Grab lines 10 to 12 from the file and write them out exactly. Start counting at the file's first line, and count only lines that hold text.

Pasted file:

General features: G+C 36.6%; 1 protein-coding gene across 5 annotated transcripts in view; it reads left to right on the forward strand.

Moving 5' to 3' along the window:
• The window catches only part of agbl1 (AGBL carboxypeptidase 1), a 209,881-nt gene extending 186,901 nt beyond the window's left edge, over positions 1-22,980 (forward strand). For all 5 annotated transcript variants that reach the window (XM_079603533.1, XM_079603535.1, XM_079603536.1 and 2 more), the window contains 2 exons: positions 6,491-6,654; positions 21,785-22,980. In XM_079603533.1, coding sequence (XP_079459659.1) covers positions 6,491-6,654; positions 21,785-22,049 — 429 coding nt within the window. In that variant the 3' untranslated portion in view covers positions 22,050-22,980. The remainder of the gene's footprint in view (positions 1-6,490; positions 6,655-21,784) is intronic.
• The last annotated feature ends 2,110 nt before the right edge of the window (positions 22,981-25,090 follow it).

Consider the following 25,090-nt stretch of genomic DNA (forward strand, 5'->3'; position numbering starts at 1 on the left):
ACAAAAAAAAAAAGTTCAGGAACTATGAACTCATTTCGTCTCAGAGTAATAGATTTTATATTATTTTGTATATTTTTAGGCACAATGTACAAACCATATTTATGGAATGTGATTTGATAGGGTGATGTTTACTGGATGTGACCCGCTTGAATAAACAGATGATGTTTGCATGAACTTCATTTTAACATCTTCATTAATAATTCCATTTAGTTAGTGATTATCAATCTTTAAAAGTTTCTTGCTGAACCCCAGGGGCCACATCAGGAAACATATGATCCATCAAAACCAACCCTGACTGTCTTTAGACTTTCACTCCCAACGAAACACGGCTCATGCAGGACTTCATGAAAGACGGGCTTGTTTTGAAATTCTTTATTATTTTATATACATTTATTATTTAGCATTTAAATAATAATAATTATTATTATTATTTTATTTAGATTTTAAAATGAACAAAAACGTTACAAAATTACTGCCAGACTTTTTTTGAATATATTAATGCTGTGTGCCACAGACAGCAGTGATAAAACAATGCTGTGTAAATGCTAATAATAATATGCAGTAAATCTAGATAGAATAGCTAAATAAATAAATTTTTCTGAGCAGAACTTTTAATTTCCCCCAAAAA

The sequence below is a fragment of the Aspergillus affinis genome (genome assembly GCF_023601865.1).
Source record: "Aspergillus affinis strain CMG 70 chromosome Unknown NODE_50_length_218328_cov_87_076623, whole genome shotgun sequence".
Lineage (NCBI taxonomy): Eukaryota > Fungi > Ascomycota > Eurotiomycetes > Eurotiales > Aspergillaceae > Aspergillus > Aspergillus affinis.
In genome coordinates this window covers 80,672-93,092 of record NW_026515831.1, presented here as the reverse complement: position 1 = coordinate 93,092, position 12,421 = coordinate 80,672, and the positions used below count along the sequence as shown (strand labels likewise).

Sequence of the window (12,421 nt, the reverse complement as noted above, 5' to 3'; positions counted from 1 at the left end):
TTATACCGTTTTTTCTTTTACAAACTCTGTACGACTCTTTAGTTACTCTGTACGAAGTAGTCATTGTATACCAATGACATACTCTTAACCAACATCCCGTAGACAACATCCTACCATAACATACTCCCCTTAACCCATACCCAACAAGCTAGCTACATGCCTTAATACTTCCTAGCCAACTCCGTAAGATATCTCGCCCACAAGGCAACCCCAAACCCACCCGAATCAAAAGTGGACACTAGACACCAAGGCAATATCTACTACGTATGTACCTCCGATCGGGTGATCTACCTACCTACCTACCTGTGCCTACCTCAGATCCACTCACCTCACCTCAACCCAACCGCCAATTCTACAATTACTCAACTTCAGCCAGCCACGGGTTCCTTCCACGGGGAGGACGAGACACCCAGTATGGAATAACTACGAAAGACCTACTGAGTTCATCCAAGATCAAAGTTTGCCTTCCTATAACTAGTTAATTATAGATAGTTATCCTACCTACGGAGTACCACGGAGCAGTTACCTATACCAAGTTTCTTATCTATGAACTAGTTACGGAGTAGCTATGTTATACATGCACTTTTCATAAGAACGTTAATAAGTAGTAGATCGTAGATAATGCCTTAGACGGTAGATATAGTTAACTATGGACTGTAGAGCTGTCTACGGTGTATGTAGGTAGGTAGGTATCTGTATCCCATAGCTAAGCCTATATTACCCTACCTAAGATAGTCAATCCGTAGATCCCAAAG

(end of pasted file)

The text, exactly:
In genome coordinates this window covers 80,672-93,092 of record NW_026515831.1, presented here as the reverse complement: position 1 = coordinate 93,092, position 12,421 = coordinate 80,672, and the positions used below count along the sequence as shown (strand labels likewise).

Sequence of the window (12,421 nt, the reverse complement as noted above, 5' to 3'; positions counted from 1 at the left end):
TTATACCGTTTTTTCTTTTACAAACTCTGTACGACTCTTTAGTTACTCTGTACGAAGTAGTCATTGTATACCAATGACATACTCTTAACCAACATCCCGTAGACAACATCCTACCATAACATACTCCCCTTAACCCATACCCAACAAGCTAGCTACATGCCTTAATACTTCCTAGCCAACTCCGTAAGATATCTCGCCCACAAGGCAACCCCAAACCCACCCGAATCAAAAGTGGACACTAGACACCAAGGCAATATCTACTACGTATGTACCTCCGATCGGGTGATCTACCTACCTACCTACCTGTGCCTACCTCAGATCCACTCACCTCACCTCAACCCAACCGCCAATTCTACAATTACTCAACTTCAGCCAGCCACGGGTTCCTTCCACGGGGAGGACGAGACACCCAGTATGGAATAACTACGAAAGACCTACTGAGTTCATCCAAGATCAAAGTTTGCCTTCCTATAACTAGTTAATTATAGATAGTTATCCTACCTACGGAGTACCACGGAGCAGTTACCTATACCAAGTTTCTTATCTATGAACTAGTTACGGAGTAGCTATGTTATACATGCACTTTTCATAAGAACGTTAATAAGTAGTAGATCGTAGATAATGCCTTAGACGGTAGATATAGTTAACTATGGACTGTAGAGCTGTCTACGGTGTATGTAGGTAGGTAGGTATCTGTATCCCATAGCTAAGCCTATATTACCCTACCTAAGATAGTCAATCCGTAGATCCCAAAG